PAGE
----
Meeks claimed he was trying to call 911 to report a fight, and Chambers assaulted him to keep him from doing so. He filed charges against Chambers.
Witnesses--and police reports--indicate that Meeks, who had been drinking in the club, did some of the pushing involved in the alleged assault.
Chambers says he just saw a drunk using a phone he wasn't supposed to be using.
The next day, Howard Adams did an about-face: He declared the Roxy a hazard and shut it down.
Rather than appeal the ruling, Leparulo decided to throw in the bar towel.
A week later, concert promoters Ty Carter and Pat "P-Body" Scott were setting up for an event at Club Rio that they called "HipHop Summer Fest '95." The concert featured five live groups.
At 5:30 p.m., an hour and a half before the concert was to begin, two investigators from the state liquor department materialized and had a talk with the club manager, Mike Anderson.
The concert was an "all-ages show," meaning that underage and drinking-age patrons alike would be admitted; Anderson intended to have separate areas for the youth and adult concertgoers. The practice, called "split premises," is illegal, but club owners--Anderson included--frequently look for ways to get around the law prohibiting bars from serving alcohol when minors are present.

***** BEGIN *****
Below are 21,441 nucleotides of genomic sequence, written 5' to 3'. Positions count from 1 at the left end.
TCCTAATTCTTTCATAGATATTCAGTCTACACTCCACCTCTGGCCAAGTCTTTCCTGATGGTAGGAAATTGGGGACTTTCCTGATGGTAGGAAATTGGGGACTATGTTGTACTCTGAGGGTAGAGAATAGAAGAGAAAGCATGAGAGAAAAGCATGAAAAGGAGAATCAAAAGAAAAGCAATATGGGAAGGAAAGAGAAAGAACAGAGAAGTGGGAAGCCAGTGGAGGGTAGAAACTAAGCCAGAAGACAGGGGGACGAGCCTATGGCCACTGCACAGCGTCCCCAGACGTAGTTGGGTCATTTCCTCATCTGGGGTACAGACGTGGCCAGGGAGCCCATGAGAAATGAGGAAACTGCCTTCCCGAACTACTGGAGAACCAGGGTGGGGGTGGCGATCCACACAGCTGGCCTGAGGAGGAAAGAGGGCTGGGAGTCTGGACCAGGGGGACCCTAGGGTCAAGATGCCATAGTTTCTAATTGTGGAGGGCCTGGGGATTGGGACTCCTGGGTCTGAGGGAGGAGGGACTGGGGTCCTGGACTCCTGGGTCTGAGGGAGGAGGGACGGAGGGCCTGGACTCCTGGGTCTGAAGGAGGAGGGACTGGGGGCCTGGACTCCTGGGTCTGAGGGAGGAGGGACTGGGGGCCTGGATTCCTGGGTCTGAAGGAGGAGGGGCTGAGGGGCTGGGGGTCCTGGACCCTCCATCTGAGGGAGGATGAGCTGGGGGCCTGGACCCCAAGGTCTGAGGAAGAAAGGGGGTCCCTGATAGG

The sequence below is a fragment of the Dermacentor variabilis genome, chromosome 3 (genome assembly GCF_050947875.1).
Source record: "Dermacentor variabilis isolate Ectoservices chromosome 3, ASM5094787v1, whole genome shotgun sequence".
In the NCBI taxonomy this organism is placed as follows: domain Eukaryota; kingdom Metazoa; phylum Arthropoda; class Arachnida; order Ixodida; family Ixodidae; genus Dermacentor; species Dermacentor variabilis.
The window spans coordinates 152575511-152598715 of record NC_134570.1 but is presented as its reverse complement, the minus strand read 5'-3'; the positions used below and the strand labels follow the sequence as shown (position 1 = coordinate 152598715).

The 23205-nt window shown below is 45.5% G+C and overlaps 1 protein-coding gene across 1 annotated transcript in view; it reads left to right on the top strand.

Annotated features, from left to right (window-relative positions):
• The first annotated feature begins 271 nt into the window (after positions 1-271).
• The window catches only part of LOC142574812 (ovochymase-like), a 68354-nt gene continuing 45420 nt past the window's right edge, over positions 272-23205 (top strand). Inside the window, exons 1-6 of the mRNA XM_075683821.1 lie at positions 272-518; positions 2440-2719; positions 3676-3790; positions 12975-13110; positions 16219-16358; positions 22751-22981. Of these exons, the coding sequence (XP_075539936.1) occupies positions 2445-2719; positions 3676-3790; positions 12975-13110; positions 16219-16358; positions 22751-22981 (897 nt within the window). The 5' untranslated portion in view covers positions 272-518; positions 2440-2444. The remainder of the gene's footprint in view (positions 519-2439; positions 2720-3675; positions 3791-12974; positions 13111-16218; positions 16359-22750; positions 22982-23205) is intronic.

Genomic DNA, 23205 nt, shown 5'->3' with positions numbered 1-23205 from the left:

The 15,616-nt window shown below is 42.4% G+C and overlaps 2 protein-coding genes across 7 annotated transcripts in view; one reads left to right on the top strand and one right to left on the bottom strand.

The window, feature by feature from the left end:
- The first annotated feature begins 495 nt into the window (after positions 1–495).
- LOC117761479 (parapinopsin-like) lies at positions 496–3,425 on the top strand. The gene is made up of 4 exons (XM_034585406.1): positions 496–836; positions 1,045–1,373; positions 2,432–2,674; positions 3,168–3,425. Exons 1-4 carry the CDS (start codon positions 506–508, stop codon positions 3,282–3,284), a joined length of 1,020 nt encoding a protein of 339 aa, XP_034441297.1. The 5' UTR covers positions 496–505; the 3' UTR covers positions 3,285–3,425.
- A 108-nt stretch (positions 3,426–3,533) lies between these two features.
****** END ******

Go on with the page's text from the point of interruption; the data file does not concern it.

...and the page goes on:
"They [the investigators] came down here and said the split premises was illegal," Anderson recalls, "and I thought it would be in the best interest of Club Rio not to serve alcohol."
So he cut off all alcohol sales.
Anderson says the investigators "told me they didn't want a situation coming up similar to the Roxy."
He was already prepared: He had hired Maricopa County Sheriff's Office K9 units to police the hip-hop event. The show went off without incident. But he had come to some business conclusions.
"We're not going to do any more rap shows, because it's not worth it," he says. "Everybody from the liquor board to the Tempe Police Department was eyeballing us, because they thought we were going to have a gangsta-rap group in. I can't afford to get anyone pissed at me."
Curiously, the next night, Anderson threw another all-ages show, this time for a white alternative-rock audience. He sold liquor in a split-premises arrangement; there was no visit from the liquor department.
The hip-hop scene moved down to Mill Avenue and Club 411, until September,when a 27-year-old man exchanged gunshots with a bouncer. Club 411 promptly closed down hip-hop night. Theclub owner was quoted in the press assaying, "We don't want to see it get outofhand, like what happened at theRoxy."
The hip-hop crowd migrated to Jackson Hole in downtown Phoenix until that bar, too, came to the attention of the Phoenix Police Department, which suggested the bar hire police officers. Jackson Hole canceled its hip-hop night.
The crowd moved on, looking for a new place to party. There wasn't much of a choice anymore. All of the African Americans who didn't want to go to allwhite clubs and dance to all-white music ... well, they just stayed home.